Ferrer Adviser Is Being Paid to Lobby NY Legislature Against Paper Ballots
Roberto Ramirez, a longtime adviser and aide to Mr. Ferrer, the former Bronx borough president, is a partner in a company, Mirram Global, that is being paid $10,000 a month by VoteHere Inc. of Bellevue, Wash., in part, to "prevent a new law that requires paper ballots," according to a contract on file with the New York Temporary State Commission on Lobbying.
Mr. Ramirez has tried to neutralize any conflict between his role as a lobbyist for various special interests and his job as a political consultant by saying that if Mr. Ferrer is elected mayor, he will not lobby City Hall, the mayor or any city agencies.
And while the type of ballots to use is before the State Legislature and not city government, the discussions will put Mr. Ferrer's chief adviser in the middle of two highly charged political issues.
In New York City, there has been a lot of discussion about whether the city's Conflicts of Interest Board should prohibit political consultants from lobbying the officials they help elect. While that practice is not new, it has become more common in New York recently, and Mr. Ramirez's company, a partnership with the political polling concern Global Strategies, is among those at the forefront of that trend.
At the same time, lawmakers in Albany are working to come up with legislation that will allow the state to comply with the federal Help America Vote Act of 2002, which was intended to help overhaul the nation's election system in the aftermath of the 2000 election debacle.
Businesses, like the company Mr. Ramirez is representing, are spending hundreds of thousands of dollars to push the State Legislature to allow for computer-based touch-screen voting machines. Other groups, like the League of Women Voters of New York State, have called for using optical scanners, which would require voters to first fill out a paper ballot, a system that would be less lucrative for the manufacturers of these products.
In his contract with VoteHere, Mr. Ramirez is called on to help persuade state lawmakers to push for legislation "requiring or permitting receipt-based verification," which would allow for voting machines that operate like a bank A.T.M., providing a receipt after a transaction.
Mr. Ferrer's spokesman, Chad Clanton, said yesterday that Mr. Ferrer wanted to see "paper backup on every vote cast on electronic voting machines," though he did not say whether that meant a ballot or a receipt.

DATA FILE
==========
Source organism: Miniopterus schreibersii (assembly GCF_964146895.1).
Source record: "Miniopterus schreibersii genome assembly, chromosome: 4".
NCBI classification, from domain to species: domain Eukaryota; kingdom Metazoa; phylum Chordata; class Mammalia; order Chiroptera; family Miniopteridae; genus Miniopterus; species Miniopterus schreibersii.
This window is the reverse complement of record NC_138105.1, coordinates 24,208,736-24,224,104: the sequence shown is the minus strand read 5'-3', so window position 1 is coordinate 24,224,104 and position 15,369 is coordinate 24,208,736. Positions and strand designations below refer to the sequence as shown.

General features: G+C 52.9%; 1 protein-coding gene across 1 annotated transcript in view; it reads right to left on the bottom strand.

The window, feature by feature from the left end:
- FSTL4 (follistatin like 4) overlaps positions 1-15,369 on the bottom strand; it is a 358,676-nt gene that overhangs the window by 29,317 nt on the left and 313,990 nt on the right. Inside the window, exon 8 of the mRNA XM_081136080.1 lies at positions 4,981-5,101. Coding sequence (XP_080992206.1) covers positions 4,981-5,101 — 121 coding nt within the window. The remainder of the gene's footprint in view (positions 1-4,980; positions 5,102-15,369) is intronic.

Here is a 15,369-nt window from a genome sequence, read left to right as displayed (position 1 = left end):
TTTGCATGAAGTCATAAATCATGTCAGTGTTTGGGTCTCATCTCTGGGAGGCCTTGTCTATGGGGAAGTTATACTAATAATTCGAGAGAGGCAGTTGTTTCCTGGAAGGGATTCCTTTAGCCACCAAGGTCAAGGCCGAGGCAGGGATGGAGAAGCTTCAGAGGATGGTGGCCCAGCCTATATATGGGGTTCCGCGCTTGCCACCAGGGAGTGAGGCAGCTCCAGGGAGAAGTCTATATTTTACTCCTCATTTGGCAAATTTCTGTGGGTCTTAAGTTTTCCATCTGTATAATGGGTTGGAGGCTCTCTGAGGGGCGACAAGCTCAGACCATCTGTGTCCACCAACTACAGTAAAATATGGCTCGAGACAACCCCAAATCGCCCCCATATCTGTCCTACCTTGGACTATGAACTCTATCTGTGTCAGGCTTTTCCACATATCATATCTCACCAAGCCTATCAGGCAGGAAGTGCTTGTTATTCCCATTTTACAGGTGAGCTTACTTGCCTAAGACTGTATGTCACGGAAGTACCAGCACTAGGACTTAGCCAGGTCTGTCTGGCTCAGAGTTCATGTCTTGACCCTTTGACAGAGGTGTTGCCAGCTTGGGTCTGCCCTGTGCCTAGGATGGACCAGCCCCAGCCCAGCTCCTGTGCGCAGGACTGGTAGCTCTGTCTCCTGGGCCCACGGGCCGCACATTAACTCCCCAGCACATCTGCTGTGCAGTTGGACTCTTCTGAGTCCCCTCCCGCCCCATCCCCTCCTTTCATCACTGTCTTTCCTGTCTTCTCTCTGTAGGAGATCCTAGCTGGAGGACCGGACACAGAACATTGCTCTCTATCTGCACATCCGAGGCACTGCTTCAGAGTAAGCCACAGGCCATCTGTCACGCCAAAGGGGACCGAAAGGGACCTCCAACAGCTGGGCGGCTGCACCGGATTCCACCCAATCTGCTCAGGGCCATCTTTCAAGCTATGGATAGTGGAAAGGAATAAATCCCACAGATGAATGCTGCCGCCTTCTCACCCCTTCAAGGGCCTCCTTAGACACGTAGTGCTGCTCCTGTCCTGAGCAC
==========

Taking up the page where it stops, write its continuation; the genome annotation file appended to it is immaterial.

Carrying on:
Mr. Ramirez's aides say that his private business dealings should not reflect on Mr. Ferrer's campaign and that this case, in particular, should not be linked to Mr. Ferrer because it involves lobbying state government.
"We work with clients who share our values and our principles and we are very proud to work with VoteHere," said Jen Bluestein, a vice president and spokeswoman for Mirram Global.
Mr. Ferrer and Mr. Ramirez together have a stake in the integrity of the state's voting system. In 2001, both made an issue of that system, with Mr. Ferrer refusing to endorse Mark Green, who defeated Mr. Ferrer in a run-off primary, until issues concerning ballot counts were resolved.
In this case, state lawmakers are being asked to choose between two types of voting machines. While there is no consensus in Albany about which one is better, many groups say that election officials should at least have the choice to use optical scanners, which provide a guaranteed paper trail that would permit manual recounts.
VoteHere is a small start-up company that produces audit software that it says would assure the accuracy of electronic voting without paper ballots and would be as safe as electronic banking.
Government-watchdog groups and New York City ethics officials have said that there is the potential for a conflict of interest whenever a political consultant begins working as a lobbyist. They say the potential conflict can cut two ways: It can give special interests the chance to buy special access to politicians by hiring their politician consultants. But it also raises the prospect that political clients are getting advice that first and foremost serves their consultant's lobbying clients.
"This is the problem of modern-day American politics," said Blair Horner, legislative director for the New York Public Interest Research Group, who has monitored state government activities for decades. "Lobbyists, campaign fund-raisers and campaign managers are often all the same people - and it creates an obvious conflict of interest."
Mr. Ferrer is not the only candidate for mayor whose political advisers have also worked as lobbyists. The speaker of the City Council, Gifford Miller, who also is running for mayor, has paid the Parkside Group for political work - even while it was lobbying him directly.
"Mr. Ferrer has made policy decisions independently throughout his career," Mr. Clanton said. "There are no exceptions. That goes for Mr. Ramirez or anyone else."
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